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"Dust Child" is the new novel by Nguyễn Phan Quế Mai.
Algonquin Books
"Dust Child" is the new novel by Nguyễn Phan Quế Mai.

'Dust Child' offers fresh, compassionate lens on Vietnam

Author Nguyễn Phan Quế Mai will be in San Diego tomorrow to discuss her new novel "Dust Child." The book gives voice to the often-invisible women of the Vietnam War and to the Amerasian children left behind when American troops departed.

Author Nguyễn Phan Quế Mai grew up in Vietnam and witnessed how Amerasian or mixed-race children born and abandoned during the war were bullied. But since her family had moved from North Vietnam to South Vietnam, she felt like an outcast and was bullied.

"I think that was the seed of my novel, 'Dust Child,'" Nguyễn said. "I was wondering about them throughout the years, and I wanted life to treat them better. So then in 2015, I read an article that moved me very deeply about this American veteran who came back to Vietnam when he was in his early 70s. He walked the streets of Saigon with an album of old photos of him and his former Vietnamese girlfriend. He was asking the people in Saigon whether they knew her because he was back looking for her, and he wanted to find her, to be able to meet his responsibility as a father."

Author Nguyễn Phan Quế Mai will be in San Diego on Tuesday, March 21, to discuss her new novel, "Dust Child."
Author Nguyễn Phan Quế Mai will be in San Diego on Tuesday, March 21, to discuss her new novel, "Dust Child."

The article also inspired Nguyễn to activism. She has worked with American veterans who returned to help rebuild her homeland, assist victims of Agent Orange, remove unexploded ordnance, and in some extraordinary cases, to look for their Amerasian children.

Her book looks to multiple sets of characters whose lives intersect over decades.
"I wanted to include the voices of fathers of Amerasians, why they had walked away from their children. Mothers of Amerasians, the difficult decisions they had to make when they abandoned or gave away their children. And the experiences of Amerasians who grew up in Vietnam, who were called children of the enemy. As we speak today, there are still tens of thousands of them out there looking for their parents," Nguyễn explained.

The book never takes sides but rather examines the layers of complexity surrounding these issues. It encourages compassion, reconciliation and forgiveness.

"I have seen how wars dehumanize people," Nguyễn said. "Soldiers of both sides of the war were encouraged to kill the other side, so they were encouraged to see the others as inhuman. I think in literature, there is so much in humanizing people so that we realize that we are all the same. We are fathers, we are sons, we are daughters, we are children of Mother Earth and we should be loving each other and helping each other rather than killing each other."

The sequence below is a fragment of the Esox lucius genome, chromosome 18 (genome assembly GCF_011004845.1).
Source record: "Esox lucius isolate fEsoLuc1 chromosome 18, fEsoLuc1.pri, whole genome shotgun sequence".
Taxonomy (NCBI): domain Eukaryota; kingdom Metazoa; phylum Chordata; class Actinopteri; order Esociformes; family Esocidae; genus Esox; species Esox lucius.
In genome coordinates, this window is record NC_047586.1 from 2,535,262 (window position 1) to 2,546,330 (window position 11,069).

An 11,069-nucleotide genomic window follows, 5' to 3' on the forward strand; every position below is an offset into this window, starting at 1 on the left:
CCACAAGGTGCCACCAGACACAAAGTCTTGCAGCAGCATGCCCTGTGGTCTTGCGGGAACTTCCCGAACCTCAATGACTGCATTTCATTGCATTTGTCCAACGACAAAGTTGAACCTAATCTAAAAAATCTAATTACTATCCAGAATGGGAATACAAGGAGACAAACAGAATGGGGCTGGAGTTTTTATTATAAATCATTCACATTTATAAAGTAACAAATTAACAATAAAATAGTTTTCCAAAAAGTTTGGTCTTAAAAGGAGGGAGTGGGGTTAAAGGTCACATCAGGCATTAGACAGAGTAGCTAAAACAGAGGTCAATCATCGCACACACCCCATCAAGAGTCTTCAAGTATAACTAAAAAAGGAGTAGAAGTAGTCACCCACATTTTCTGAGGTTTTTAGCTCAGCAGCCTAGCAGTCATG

At one point in the book, the character of Dan, the American veteran, was reading books written by his enemies and Nguyễn writes, "In searching for their humanity he was trying to regain his own."


It's a beautiful line that reflects the compassion the author has for all sides and for trying to understand all her characters. There is a deep sense of characters suffering guilt over things they did or did not do, and seeking forgiveness.

"All of my characters experience guilt and they are searching for forgiveness, not just from others, but from themselves," Nguyễn said. "I think with wars and conflicts, people were pushed into making decisions that they would not normally do. So then they feel guilty afterwards. And it takes years of reflection to be able to forgive oneself. Sometimes people refuse to acknowledge their past wrongdoings and I think to be able to forgive and move on, you have to reconcile with your past. No one is perfect. I grew up in Vietnam. I have witnessed that sense of guilt in most people that I see, people, mothers and fathers who were pushed into making decisions that they had to make to be able to save their families."

In addition to gracefully conveying a complex sense of history and the past, "Dust Child" also conveys a beautiful sense of Vietnamese culture through poetry, music, customs, and food.

On Tuesday, Warwick Books hosts a luncheon with Nguyễn Phan Quế Mai at the La Jolla Country Club, and then La Playa Books presents an evening with the author at Point Loma Assembly.

I cover arts and culture, from Comic-Con to opera, from pop entertainment to fine art, from zombies to Shakespeare. I am interested in going behind the scenes to explore the creative process; seeing how pop culture reflects social issues; and providing a context for art and entertainment.
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